Domain Management is only one type of intelligence collection platform the FBI has created to collect information on innocent Americans. In December 2008, as the Bush administration was walking out the door, it made sweeping modifications to the Attorney General's Guidelines for FBI domestic operations that gave FBI agents the power to open intrusive investigations called "assessments" against individuals and groups without any reason to believe they were breaking the law or threatened national security. Rather than suspend these drastic changes when it came into power the following month, incoming Attorney General Eric Holder said during his confirmation hearings that he wanted "to see how these guidelines work in operation." In the two years from March of 2009 to March 2011, the FBI opened more than 82,000 of these assessments of people and groups without a factual basis to suspect wrongdoing. Only 3,315 of these assessments found information sufficient to justify further investigation. Yet the FBI retains all of the detailed personal information gathered in the 78,000 assessments that found no evidence of wrongdoing essentially forever. The FBI shouldn't be collecting, much less retaining, information on innocent Americans.
4. eGuardian "Suspicious" Activity Collection
In 2009, the FBI established a new database called eGuardian to collect reports of "suspicious" behavior generated by state and local law enforcement agencies. Like many other suspicious activity reporting (SAR) programs, the standards governing the definition of "suspicious" conduct for reporting to eGuardian are extremely vague and over-broad, making it likely that reports will be based on racial or religious profiling or other bias. The ACLU of Northern California recently obtained hundreds of SARs from California, including many that were entered into eGuardian, which clearly show people are targeted based on racial and religious characteristics and First Amendment-protected activity like photography. The Government Accountability Office criticized the federal government's SAR programs for failing to establish metrics to determine whether they actually improve security. Any program that violates rights and doesn't improve security should be closed immediately.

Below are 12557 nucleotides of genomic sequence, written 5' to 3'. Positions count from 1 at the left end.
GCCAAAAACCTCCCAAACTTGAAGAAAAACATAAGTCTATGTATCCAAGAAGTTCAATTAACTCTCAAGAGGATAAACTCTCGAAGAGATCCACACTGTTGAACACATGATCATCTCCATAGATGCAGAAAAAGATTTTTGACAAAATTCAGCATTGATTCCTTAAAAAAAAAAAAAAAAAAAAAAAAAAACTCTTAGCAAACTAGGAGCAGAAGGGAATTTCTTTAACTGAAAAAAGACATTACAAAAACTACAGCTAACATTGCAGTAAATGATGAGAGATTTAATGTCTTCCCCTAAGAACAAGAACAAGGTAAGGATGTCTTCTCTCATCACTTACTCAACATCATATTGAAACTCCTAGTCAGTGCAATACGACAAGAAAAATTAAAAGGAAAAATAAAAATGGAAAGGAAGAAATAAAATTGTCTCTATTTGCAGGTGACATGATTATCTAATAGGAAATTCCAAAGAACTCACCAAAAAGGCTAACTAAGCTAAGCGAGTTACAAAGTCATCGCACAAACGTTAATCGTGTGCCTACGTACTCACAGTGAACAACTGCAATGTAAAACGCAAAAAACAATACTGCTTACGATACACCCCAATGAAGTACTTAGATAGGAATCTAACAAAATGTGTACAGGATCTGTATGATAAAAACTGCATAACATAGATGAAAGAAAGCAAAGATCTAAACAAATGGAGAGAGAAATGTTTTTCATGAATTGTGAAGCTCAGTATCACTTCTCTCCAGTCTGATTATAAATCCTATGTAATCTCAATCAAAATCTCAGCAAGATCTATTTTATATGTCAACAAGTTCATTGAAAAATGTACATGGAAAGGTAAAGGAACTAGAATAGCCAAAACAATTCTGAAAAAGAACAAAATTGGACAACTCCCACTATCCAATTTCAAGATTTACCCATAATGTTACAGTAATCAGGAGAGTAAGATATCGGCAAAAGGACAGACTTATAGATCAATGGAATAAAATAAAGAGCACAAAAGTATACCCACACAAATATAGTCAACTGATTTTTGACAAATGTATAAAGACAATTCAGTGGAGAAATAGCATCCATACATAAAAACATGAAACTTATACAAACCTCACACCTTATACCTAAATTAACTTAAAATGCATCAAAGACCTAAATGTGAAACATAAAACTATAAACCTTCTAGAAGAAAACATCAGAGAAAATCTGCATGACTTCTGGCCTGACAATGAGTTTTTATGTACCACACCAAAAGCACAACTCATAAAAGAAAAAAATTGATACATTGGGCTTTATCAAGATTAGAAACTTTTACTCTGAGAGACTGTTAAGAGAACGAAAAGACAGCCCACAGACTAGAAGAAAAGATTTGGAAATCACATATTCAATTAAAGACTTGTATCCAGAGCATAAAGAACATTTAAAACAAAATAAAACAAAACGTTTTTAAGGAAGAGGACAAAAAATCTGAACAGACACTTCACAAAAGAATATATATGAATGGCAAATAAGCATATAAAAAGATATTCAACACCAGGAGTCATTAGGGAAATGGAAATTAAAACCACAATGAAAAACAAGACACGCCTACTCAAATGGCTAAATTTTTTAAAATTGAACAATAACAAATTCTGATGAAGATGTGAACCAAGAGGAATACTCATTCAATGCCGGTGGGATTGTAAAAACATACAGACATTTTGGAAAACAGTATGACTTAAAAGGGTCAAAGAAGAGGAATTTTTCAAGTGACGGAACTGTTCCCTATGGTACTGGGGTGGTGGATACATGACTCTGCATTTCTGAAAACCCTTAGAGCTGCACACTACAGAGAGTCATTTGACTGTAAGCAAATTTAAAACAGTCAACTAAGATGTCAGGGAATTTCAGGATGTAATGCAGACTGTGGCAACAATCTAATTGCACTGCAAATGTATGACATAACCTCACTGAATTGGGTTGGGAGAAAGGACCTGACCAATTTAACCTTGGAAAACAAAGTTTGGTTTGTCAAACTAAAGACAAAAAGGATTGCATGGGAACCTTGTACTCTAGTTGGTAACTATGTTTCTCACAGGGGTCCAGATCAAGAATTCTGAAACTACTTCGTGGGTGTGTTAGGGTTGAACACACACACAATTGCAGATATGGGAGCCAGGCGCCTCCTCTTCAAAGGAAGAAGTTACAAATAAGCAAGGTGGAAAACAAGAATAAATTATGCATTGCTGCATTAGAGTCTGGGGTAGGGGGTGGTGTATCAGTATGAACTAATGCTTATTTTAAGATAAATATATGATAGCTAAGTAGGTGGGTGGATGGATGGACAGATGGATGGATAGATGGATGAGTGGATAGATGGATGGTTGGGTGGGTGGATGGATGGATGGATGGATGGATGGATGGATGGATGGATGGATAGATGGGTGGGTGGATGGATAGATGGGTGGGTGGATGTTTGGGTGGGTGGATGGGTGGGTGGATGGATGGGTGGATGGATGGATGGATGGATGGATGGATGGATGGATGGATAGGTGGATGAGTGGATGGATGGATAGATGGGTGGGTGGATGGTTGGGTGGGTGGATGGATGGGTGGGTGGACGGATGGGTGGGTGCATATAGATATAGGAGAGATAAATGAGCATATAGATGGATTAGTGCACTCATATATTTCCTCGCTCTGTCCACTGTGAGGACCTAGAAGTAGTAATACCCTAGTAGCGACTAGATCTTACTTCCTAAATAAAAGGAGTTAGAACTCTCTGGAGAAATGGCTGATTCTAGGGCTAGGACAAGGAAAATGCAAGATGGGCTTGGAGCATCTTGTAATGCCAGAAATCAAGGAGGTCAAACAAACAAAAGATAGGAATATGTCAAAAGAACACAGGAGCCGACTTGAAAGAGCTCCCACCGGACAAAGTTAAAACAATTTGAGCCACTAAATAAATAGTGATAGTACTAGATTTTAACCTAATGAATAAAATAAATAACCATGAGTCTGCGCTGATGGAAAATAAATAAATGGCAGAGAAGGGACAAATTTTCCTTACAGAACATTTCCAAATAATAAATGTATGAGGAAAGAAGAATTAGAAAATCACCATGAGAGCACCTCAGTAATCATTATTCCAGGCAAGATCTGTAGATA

5. Patriot Act Bulk Data Collection
The recent revelation about the FBI using the Patriot Act's "business records provision" to collect all U.S. telephone call data in bulk is only the latest in a long line of abuse of these authorities, and likely only the tip of the iceberg. The government used a similar program to collect all metadata about Americans' Internet use under another Patriot Act provision, which closed in 2011 because it was ineffective. Based on the government's interpretation of the law surrounding such data collection, it is likely that there are other bulk data collection programs not receiving proper oversight. Twenty-six U.S. senators have written to the Director of National Intelligence James Clapper asking whether other programs operate, including whether the government is collecting cell-site location data. Americans have a right to privacy in their communications and associations, and suspicion-less bulk collection programs must end.
Spying on innocent people rarely helps find guilty people. We hope that by giving Director Comey a few ideas about FBI programs that can be cut to save expenses, he can turn his attention to other abusive FBI practices documented in the ACLU report. Ending practices that violate civil liberties won't necessarily put the FBI's budget back in the black, but it is still the right thing to do.